The days of waiting for the 5 p.m. broadcast or the morning paper to find out what’s going on in the world around us are long gone. Today, news is where we want it, when we want it.

While we get the news almost instantaneously, it also means that the information may not be complete. With the urgency to get the story out there, often stories are posted first and updated later with more specific facts and corrections. Publishing first and checking later creates a greater risk of dispersing the wrong information. This also presents an opportunity for those who want to skew and sway public opinion by purposely spreading disinformation, or fake news. This has become an issue so much so in the last few years that the credibility of news has become a familiar political talking point.

According to the 2019 Institute for Public Relations (IPR) “Disinformation in Society” report, nearly two out of three Americans think the spread of misinformation and/or fake news is a major problem in the U.S. As a result of this rise, trust is more important today than ever.

Who do viewers trust?

With so many ways to get information today, who can the public trust for our news? A Pew Research Center survey conducted earlier this year found that local news was a trusted source of information across the country and is viewed as relevant and essential to communities. The overarching findings of the survey were:

  • Most people trust local news and believe it does an okay job.
  • Television broadcasters provide most of the local news, followed by radio, then newspapers.
  • Just as many people turn to social media for news as people who get their news through other mediums, but the news they are reading or watching on social media is still produced by their local stations

So, where do Louisianians get their news?

For more than five years, The Ehrhardt Group has conducted various surveys and focus groups, asking one question consistently – Where do you get your news? Among respondents, television ranks first with 40-50 percent. Digital and social media outlets have surpassed newspapers for second place. But not by much. Newspapers still rank third in where Louisianians collect their news, followed closely by radio.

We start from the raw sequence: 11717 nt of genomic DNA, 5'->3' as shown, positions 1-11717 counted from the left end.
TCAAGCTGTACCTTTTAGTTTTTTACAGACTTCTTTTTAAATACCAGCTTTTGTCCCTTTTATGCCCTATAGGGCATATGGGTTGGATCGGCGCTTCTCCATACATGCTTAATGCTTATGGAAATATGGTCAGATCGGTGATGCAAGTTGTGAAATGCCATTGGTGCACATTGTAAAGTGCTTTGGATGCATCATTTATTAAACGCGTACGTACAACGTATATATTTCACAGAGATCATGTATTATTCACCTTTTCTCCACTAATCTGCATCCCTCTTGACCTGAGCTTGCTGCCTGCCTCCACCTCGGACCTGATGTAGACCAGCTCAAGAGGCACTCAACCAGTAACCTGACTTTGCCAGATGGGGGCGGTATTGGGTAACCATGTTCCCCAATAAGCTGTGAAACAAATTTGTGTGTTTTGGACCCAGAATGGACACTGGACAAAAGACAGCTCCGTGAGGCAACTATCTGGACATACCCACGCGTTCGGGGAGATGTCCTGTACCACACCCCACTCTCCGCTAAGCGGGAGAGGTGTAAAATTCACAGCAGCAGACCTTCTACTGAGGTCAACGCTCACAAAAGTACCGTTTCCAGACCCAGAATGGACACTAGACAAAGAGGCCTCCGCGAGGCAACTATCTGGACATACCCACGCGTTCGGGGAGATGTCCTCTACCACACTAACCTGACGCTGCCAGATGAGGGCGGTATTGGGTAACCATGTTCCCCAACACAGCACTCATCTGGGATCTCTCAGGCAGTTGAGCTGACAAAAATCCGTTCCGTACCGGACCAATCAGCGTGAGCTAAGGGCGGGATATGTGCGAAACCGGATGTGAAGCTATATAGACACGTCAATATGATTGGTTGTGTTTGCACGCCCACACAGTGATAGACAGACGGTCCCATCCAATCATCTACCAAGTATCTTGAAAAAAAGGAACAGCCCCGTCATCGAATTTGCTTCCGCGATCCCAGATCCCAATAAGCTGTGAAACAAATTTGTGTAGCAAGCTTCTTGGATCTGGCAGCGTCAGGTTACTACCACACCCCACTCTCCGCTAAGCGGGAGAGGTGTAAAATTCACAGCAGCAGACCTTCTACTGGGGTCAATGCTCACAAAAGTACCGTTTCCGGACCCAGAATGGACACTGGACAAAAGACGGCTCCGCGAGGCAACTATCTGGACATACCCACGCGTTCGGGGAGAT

Our findings are similar to the Pew Research Center’s list of preferred ways New Orleanians get local news:

  • TV – 58%
  • News website/app – 15%
  • Social media – 13%
  • Print – 7%
  • Radio – 7%

Based on our research and comparable studies, the following is a breakdown of how New Orleanians view local media.

How communication professionals play a role

Communication professionals and journalists work as strategic partners to deliver news that fits the criteria viewers look for in well-developed, trustworthy stories.

A good, local public relations team helps businesses and organizations increase their visibility and brand awareness by crafting interesting narratives and then working with the local news media to get these messages in front of the public.

However, a successful public relations team takes this a step further by helping both businesses and the news media to work together – connecting businesses directly to local news partners, the most trusted medium, (we know, we did the research) – so they can deliver accurate, timely and concise information to the audiences most important to those businesses.

While the advent of the Internet, heightened technology and the pace at which information is dispersed pose challenges for today’s news media, one constant remains strong: people still trust their local news.

Local media provides the information we need to go about our daily routines and delivers information that is relevant, accurate, fair, balanced and timely.

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